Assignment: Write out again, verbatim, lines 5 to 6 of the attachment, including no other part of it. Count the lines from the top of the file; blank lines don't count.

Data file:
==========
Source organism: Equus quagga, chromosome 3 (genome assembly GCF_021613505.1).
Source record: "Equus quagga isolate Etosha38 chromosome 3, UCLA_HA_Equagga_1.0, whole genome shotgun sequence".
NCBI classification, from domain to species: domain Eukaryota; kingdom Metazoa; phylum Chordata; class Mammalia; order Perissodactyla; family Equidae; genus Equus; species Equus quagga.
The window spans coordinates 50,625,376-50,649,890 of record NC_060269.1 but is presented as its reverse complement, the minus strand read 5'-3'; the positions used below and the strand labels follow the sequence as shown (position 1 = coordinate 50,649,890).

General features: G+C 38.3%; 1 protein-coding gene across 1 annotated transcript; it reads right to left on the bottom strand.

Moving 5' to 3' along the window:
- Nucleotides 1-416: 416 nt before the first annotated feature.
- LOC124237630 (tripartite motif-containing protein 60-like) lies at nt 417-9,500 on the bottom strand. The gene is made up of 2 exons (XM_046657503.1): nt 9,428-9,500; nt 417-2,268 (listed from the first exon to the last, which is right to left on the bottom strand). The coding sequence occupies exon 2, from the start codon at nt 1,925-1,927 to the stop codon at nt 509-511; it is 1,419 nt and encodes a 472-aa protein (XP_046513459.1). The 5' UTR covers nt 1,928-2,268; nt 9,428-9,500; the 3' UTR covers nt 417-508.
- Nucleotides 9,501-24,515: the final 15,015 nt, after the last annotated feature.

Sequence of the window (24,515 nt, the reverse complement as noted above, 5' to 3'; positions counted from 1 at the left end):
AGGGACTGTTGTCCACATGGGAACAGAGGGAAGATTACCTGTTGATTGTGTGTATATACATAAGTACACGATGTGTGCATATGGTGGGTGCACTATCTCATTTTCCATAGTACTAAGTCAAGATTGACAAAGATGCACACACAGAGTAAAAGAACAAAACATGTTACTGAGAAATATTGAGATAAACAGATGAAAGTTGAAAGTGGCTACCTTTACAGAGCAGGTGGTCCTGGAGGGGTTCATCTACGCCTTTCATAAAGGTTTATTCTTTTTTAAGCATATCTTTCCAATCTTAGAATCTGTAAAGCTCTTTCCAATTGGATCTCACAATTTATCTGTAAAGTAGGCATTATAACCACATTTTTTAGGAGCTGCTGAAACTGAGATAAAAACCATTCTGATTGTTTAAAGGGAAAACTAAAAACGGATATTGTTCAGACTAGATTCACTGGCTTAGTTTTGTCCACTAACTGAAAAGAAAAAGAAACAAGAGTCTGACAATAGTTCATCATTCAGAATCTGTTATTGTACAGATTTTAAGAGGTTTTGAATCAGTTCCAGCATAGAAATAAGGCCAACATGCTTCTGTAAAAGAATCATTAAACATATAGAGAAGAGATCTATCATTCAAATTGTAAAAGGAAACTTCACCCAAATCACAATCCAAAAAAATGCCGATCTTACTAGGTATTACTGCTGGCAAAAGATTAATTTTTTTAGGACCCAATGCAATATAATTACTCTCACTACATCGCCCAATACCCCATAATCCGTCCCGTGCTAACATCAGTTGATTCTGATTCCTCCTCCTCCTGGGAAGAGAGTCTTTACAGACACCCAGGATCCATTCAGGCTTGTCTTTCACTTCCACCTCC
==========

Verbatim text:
General features: G+C 38.3%; 1 protein-coding gene across 1 annotated transcript; it reads right to left on the bottom strand.

Moving 5' to 3' along the window: